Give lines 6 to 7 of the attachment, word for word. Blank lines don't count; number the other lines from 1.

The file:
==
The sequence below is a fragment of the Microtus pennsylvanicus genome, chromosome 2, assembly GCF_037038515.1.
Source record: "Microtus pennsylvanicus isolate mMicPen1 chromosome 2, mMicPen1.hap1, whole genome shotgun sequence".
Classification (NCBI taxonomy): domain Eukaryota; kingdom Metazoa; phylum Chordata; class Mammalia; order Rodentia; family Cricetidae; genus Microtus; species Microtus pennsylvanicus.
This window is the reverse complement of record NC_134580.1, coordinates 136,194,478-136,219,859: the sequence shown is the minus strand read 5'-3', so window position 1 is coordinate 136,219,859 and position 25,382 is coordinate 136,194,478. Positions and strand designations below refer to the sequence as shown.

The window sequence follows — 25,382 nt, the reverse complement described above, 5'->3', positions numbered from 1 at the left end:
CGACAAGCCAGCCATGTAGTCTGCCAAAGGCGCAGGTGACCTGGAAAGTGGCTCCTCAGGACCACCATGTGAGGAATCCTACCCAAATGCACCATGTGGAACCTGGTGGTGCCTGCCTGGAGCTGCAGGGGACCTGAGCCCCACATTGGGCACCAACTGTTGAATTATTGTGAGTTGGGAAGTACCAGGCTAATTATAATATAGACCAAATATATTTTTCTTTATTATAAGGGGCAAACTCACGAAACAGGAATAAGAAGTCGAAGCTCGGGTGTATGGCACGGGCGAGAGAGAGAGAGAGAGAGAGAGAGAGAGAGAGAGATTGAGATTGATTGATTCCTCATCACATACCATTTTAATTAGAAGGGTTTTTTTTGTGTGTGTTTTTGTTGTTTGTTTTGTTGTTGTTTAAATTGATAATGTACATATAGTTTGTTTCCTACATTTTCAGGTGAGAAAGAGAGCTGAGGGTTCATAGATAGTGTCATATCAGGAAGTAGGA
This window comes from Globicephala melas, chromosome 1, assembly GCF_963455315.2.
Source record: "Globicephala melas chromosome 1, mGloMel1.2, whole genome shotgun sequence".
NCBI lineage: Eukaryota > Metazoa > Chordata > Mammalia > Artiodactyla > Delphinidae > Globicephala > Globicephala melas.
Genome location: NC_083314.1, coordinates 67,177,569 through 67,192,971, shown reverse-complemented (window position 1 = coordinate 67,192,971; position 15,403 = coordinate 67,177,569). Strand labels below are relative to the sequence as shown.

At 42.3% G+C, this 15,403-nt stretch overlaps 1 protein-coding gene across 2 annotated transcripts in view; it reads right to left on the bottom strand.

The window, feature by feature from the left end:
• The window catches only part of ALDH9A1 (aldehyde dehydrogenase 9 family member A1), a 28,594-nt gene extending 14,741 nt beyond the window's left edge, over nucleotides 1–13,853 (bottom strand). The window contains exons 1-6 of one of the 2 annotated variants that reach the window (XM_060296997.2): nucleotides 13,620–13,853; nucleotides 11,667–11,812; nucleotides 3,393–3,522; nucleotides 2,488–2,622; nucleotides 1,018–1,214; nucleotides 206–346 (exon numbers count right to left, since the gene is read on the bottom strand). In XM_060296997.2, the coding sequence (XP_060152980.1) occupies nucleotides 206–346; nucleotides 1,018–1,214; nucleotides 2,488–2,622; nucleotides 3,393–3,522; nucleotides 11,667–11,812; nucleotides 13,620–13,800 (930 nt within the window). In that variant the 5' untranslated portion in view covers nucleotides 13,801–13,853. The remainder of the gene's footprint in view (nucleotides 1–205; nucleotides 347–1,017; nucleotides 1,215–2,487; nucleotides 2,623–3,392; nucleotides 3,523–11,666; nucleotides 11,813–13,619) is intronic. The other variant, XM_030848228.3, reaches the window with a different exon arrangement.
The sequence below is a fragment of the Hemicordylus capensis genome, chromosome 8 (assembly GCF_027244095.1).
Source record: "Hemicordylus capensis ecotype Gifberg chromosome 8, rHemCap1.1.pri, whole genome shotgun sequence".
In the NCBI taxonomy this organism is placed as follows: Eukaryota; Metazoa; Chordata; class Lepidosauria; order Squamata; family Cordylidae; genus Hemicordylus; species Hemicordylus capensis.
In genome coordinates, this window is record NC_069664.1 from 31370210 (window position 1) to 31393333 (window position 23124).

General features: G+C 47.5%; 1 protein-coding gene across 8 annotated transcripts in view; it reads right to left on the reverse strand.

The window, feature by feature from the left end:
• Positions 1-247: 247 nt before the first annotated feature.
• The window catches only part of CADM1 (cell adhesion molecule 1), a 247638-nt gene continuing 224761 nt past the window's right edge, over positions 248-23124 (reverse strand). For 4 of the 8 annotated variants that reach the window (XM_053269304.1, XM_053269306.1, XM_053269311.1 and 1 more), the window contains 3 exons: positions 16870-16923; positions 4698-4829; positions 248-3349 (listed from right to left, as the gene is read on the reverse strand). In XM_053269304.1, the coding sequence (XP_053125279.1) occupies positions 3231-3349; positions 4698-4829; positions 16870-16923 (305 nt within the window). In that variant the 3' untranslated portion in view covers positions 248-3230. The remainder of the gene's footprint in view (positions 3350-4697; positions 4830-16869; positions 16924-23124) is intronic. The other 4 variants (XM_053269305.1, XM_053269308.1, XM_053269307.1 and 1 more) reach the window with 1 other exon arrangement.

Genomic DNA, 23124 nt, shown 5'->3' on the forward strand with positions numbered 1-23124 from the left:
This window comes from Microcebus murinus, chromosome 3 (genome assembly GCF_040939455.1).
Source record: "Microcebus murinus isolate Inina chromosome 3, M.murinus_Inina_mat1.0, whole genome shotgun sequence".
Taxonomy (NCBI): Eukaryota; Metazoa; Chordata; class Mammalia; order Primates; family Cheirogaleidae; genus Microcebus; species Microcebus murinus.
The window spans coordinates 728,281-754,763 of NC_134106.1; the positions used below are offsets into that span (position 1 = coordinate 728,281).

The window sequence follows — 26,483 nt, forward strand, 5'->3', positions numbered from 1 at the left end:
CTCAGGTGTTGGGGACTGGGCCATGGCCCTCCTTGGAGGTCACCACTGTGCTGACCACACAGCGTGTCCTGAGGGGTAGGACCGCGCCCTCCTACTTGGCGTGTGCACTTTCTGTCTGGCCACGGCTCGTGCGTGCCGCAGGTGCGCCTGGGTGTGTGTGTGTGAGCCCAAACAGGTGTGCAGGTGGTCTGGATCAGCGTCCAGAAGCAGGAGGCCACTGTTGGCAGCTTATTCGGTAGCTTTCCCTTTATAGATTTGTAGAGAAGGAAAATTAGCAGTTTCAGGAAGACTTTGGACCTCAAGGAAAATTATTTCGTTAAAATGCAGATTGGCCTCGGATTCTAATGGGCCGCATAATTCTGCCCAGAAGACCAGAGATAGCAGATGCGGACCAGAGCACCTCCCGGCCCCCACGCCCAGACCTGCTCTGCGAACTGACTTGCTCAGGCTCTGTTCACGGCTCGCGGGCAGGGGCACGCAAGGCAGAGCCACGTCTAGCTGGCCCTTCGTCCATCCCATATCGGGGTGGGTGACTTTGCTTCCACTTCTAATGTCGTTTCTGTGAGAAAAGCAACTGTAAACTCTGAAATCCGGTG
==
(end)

CGACAAGCCAGCCATGTAGTCTGCCAAAGGCGCAGGTGACCTGGAAAGTGGCTCCTCAGGACCACCATGTGAGGAATCCTACCCAAATGCACCATGTGGAACCTGGTGGTGCCTGCCTGGAGCTGCAGGGGACCTGAGCCCCACATTGGGCACCAACTGTTGAATTATTGTGAGTTGGGAAGTACCAGGCTAATTATAATATAGACCAAATATATTTTTCTTTATTATAAGGGGCAAACTCACGAAACAGGAATAAGAAGTCGAAGCTCGGGTGTATGGCACGGGCGAGAGAGAGAGAGAGAGAGAGAGAGAGAGAGAGAGATTGAGATTGATTGATTCCTCATCACATACCATTTTAATTAGAAGGGTTTTTTTTGTGTGTGTTTTTGTTGTTTGTTTTGTTGTTGTTTAAATTGATAATGTACATATAGTTTGTTTCCTACATTTTCAGGTGAGAAAGAGAGCTGAGGGTTCATAGATAGTGTCATATCAGGAAGTAGGA
This window comes from Globicephala melas, chromosome 1, assembly GCF_963455315.2.